Audi concept performance depends on recuperation

Audi e-tron concept extends range through 3-level regeneraton

Joe Duarte
Published: August 9, 2018, 2:20 AM
Updated: August 13, 2018, 5:02 AM

Audi-e-tron prototype Pikes Peak recuperation run

Every athlete knows the importance of recuperation to peak performance, not just when coming back from injuries, but also in scheduling in regular recuperation days. Audi is applying the principal to its upcoming e-tron, demonstrating the principle in its e-tron prototype.

Audi-e-tron prototype Pikes Peak recuperation test

The e-tron full-size SUV prototype’s powertrain puts out 300 kW (about 402 hp), which is enough to drive the full-size SUV from zero to 100 km/h in less than six seconds, yet can travel more than 400 km on a full charge thanks to the way it recuperates.

Taking to the 4,302-metre Pikes Peak to prove the theory that one km downhill would return an extra km of range, the e-tron prototype ran the fabled 31-km course from top to bottom, and found that the system recuperated (regenerated) up to 30% of the vehicle’s predicted range.

Audi-e-tron prototype recuperation test evaluation

The regenerative system uses both the vehicle’s electric motors and brakes, and is able to work automatically while the vehicle coasts, manually by manipulating the shift paddles, and through braking. The system works together under deceleration/coasting so that if less than 0.3 g of braking force is applied (i.e., without using the brake pedal), regeneration is handled solely by the electric motors. Audi says this accounts for over 90% of decelerations.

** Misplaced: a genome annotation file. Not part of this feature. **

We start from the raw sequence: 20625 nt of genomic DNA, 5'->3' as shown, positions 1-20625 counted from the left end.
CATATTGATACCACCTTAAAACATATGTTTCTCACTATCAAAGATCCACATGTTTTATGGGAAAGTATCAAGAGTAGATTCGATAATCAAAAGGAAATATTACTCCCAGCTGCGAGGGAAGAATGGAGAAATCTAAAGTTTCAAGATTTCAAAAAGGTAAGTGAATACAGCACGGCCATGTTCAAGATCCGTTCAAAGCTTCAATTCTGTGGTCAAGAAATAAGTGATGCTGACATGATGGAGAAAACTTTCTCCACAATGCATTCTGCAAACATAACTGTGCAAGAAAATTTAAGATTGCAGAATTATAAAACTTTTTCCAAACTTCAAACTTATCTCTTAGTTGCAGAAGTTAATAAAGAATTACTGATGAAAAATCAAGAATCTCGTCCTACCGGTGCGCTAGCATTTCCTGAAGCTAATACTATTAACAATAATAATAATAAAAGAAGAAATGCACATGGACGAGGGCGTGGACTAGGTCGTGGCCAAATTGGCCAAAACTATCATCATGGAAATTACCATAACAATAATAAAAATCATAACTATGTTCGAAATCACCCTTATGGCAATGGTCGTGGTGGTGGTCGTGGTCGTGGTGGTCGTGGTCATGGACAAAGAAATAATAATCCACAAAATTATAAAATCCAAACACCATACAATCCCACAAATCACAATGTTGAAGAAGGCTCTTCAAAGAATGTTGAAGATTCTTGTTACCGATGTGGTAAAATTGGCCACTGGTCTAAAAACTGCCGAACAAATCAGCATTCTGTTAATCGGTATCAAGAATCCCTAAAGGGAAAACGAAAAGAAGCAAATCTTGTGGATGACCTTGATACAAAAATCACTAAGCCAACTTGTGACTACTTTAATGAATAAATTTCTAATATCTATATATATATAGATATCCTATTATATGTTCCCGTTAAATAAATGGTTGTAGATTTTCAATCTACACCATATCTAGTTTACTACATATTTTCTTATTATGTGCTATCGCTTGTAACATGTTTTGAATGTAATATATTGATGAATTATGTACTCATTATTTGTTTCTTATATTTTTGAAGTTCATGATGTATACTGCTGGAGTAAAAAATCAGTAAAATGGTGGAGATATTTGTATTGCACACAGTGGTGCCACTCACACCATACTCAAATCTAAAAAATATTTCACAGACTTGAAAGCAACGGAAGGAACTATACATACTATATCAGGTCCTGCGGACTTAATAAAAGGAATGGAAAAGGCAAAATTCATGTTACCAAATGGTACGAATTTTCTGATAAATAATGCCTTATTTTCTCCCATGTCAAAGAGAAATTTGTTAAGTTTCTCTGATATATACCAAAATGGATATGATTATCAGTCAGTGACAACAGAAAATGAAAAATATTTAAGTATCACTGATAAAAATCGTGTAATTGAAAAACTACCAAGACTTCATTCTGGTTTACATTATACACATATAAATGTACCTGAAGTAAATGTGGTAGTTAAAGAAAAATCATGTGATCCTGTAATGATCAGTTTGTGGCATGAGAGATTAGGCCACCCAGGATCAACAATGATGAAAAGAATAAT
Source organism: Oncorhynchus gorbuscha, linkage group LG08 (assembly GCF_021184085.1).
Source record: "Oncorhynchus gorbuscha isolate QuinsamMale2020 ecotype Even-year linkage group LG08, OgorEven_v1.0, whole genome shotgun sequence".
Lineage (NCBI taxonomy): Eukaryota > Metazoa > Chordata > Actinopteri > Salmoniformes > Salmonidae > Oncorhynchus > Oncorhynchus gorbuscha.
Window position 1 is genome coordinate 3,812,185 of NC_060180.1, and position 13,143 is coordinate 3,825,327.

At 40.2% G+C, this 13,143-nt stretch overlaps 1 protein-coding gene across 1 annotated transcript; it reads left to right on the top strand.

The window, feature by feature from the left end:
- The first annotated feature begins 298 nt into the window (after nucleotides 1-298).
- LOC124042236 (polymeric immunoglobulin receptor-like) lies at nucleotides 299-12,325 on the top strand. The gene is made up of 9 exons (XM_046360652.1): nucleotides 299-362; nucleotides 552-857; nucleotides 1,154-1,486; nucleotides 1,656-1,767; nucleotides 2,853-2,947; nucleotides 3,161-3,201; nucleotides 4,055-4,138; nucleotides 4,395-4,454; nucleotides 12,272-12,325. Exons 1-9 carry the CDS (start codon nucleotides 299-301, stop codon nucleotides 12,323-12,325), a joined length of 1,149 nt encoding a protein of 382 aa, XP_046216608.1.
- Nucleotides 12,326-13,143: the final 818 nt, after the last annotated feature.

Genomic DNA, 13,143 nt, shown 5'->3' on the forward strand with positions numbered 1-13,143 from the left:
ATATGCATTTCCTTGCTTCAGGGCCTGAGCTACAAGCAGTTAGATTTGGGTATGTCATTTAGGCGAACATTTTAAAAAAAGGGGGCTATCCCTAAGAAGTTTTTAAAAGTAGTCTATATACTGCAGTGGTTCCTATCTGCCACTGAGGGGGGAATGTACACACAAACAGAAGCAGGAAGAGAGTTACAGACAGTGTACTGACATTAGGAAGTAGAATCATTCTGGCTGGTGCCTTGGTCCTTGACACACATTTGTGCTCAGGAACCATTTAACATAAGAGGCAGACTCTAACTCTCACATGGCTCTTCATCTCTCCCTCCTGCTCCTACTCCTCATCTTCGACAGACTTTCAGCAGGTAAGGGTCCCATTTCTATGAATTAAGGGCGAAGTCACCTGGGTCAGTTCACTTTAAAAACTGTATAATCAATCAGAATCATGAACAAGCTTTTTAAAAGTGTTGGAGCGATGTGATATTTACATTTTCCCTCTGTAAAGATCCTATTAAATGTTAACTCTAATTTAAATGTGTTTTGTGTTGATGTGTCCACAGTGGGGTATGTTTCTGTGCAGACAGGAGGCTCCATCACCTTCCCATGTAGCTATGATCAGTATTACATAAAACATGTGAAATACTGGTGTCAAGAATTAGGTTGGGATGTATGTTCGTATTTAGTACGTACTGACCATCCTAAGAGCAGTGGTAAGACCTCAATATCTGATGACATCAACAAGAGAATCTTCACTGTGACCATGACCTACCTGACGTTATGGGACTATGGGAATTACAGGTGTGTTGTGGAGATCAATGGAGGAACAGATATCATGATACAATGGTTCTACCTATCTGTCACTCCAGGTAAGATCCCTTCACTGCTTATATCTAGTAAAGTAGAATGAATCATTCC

With the paddle shifters, the driver controls the degree of regeneration from lowest drag (mostly free-wheeling) to highest (in which there is noticeable speed reduction, and which allows the driver to control the degree of deceleration through the accelerator pedal — back off a little for a little regeneration; back off a lot for maximum drag).

Audi-e-tron prototype Pikes Peak recuperation run

The brakes only need be involved when there is more than 0.3 g of braking force needed, and rely on a world-first electrohydraulic actuation concept. A hydraulic piston in the brake module generates additional pressure, and can make the system go from deceleration to maximum force in just 150 milliseconds. The rapid pressure build-up shortens braking distances by 20%, says Audi, and the transition from engine braking to friction braking is reportedly seamless.

Acceleration is also done in two stages. The two motors combine for an output of 265 kW (about 355 hp) and 419 lb-ft of torque and can deliver peak outputs for up to a minute, which the company says allows several quick zero-200 km/h runs. With the driver-selectable mode in S, the driver is presented with 300 kW and 490 lb-ft of torque for eight seconds, allowing for quick zero-100 km/h launches.